Copywriting – are you missing the wood for the trees?
Philippa Lowe
Published: 14th March 2017

Copywriting – are you missing the wood for the trees?

It can be easy to get caught up in all the little details of copywriting. Don’t get me wrong, the little details in spelling, grammar, sentence structure etc. are all significant in their contribution to the final product but getting so consumed by those details can leave you missing the big picture altogether.

Perspective? Get some.

It’s easy to have your own perspective as a writer; of course you’re focused on how you’re going to get your reader to respond. While still maintaining your own perspective, it’s also crucial to take your readers’ perspectives into account. What are their needs, their concerns, and their history? Find out who your audience is and get to know them as best you can so that you can understand the kinds of eyes they’re reading your copy through.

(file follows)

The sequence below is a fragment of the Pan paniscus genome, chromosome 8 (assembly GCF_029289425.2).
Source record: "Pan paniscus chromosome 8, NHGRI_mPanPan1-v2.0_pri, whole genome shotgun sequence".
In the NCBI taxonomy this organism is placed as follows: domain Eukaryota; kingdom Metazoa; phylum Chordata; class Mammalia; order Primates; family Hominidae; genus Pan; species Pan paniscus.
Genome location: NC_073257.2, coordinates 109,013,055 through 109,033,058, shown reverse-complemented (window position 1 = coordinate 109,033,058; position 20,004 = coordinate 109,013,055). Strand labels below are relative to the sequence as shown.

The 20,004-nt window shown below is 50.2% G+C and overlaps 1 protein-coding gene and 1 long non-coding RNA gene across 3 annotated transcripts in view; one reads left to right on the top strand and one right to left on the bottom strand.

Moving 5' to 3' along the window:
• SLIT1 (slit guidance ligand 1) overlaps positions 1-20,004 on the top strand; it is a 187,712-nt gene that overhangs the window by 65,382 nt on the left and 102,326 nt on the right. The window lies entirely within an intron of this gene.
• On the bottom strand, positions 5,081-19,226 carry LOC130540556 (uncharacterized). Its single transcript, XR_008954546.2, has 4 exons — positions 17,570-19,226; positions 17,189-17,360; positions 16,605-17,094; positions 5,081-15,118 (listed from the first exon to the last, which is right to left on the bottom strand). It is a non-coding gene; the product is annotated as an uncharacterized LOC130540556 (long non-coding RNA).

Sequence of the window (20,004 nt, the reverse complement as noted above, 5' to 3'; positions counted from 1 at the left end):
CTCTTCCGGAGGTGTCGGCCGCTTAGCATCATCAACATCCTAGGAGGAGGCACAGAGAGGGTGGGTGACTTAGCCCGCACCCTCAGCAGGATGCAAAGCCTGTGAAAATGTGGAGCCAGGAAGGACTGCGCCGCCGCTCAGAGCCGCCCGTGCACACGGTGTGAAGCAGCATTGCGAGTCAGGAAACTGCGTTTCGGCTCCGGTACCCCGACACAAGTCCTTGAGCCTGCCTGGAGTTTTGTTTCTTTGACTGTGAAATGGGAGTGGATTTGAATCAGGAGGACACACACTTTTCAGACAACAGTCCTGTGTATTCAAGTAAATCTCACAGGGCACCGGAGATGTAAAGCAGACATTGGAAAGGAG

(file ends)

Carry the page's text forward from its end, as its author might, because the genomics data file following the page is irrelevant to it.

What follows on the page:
A strangely common mistake is for copywriters to get so caught up in the copy itself that they forget where their words are actually going to be seen. There are countless examples of newspapers including articles with call-to-actions saying ‘click here’ – impossible when not on the internet! These kinds of mistakes can be costly for reputation (it’s not a great look) and with sales – if a reader has no way to respond, they simply won’t.

So, what IS the big picture?

You’re writing to share something, to have someone take action, to have them engage. You want to elicit a response. It’s as simple as that. There’s a chain of events that need to happen before you get your reader over the line. If you are selling something, then your reader needs to engage with your call-to-action and follow it through to the sale. Everything you write should be pointing towards that chain of events in some way.

Your job is to make it easy for your readers. The layout needs to be easy to read, the words need to be easy to understand and the readers need to be able to easily respond to the writing through a call-to-action.

Every word and every little detail in your writing is important – they all serve a purpose, but it’s the purpose you need to focus on more, rather than getting bogged down in the little details. Focusing on your big picture will mean the words will flow into the purpose naturally.